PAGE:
By colectivo

A cross between a micro and a taxi. These small cars have routes and travel faster and more comfortably. Fares are similar to those of the Micro and depend on the time of day. Here you pay in cash.

With the metro

An urban railway system that operates in the metropolitan areas of Santiago and Valparaíso. A reliable way to get around the city. You only have to pay the fee once (when you enter the system) and you can ride as much as you want. There are now more stations in Santiago as two new lines have recently been built. Visit the website for more information.

By car

Car rental

Car rental services are widely available in most large cities, but not in small towns. In general, a credit card, a valid driver’s licence and a passport, all issued to the same person, are required to rent a car. If your driving licence is not in Spanish, you will also need an International Driving Permit (IDP). Many car rental companies do not ask for an ID card, but it is a good idea to have one in case you run into the police. Rental prices in Santiago are very similar to those in the US, but prices in other cities can be much higher. If you wish to cross the borders of South America with a rental car (as part of a road trip), you will need to inform the rental company in advance, pay an additional fee and obtain additional documentation to prove that you are authorised by the company to drive its vehicles across the borders. Rental cars in South America are all fitted with hidden GPS transponders (even if there is no navigation system in the car), so the company will know if you are trying to take the vehicle out of the country without their knowledge or if you are driving too many kilometres a day (if your vehicle has a daily limit).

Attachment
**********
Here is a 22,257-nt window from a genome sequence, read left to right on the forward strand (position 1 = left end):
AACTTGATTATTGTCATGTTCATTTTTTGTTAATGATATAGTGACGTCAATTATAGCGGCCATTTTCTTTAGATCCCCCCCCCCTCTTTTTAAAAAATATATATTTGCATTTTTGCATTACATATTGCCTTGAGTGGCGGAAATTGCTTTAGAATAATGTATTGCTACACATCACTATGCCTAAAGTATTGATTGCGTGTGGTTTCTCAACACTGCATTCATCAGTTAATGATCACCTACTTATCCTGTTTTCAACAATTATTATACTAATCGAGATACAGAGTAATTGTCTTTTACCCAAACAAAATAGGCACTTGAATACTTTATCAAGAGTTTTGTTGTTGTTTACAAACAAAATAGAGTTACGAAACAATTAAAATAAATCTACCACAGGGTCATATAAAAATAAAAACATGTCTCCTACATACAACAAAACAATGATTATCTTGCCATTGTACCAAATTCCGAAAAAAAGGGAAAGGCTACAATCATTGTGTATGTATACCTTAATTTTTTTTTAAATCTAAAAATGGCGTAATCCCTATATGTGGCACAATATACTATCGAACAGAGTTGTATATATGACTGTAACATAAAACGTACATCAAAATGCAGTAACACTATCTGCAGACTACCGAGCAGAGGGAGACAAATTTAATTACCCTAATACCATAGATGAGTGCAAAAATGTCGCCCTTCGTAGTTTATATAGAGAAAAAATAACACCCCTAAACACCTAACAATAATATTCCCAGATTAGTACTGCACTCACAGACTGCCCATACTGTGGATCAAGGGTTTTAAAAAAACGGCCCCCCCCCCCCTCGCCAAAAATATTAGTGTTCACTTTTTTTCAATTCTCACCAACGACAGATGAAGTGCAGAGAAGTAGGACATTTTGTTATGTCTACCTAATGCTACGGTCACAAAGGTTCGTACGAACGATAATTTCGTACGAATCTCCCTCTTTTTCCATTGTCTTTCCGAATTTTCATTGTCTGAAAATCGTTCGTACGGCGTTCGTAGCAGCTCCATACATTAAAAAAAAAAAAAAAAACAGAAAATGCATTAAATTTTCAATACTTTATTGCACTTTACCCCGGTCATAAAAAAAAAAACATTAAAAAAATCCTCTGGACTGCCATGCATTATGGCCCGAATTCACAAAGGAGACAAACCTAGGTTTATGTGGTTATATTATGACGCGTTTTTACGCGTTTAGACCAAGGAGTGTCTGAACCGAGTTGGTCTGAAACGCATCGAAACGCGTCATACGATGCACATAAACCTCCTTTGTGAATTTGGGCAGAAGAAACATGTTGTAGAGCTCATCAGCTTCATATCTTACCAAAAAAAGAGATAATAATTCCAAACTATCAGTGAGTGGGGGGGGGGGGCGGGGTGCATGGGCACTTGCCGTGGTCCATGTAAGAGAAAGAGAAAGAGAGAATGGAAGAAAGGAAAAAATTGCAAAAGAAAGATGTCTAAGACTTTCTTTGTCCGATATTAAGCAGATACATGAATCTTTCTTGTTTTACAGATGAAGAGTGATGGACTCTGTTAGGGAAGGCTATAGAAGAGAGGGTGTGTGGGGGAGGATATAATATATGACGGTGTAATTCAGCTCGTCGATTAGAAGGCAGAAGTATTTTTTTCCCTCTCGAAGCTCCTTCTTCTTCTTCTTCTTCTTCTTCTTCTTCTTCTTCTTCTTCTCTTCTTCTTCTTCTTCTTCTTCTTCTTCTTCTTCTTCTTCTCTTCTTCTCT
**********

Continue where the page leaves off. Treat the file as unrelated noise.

Car parks and traffic lanes are narrower than in the United States, so it makes sense to buy a small vehicle. However, like most Latin Americans, Chileans prefer vehicles with manual transmissions to save fuel. Therefore, the smallest vehicles available with automatic transmissions are usually standard sedans, which are also more expensive. North American drivers who can only drive automatic transmissions (and who also wish to carry mandatory and additional liability insurance, and reduce their personal liability for vehicle damage to zero) should be prepared to pay up to US$100 per day to rent such vehicles.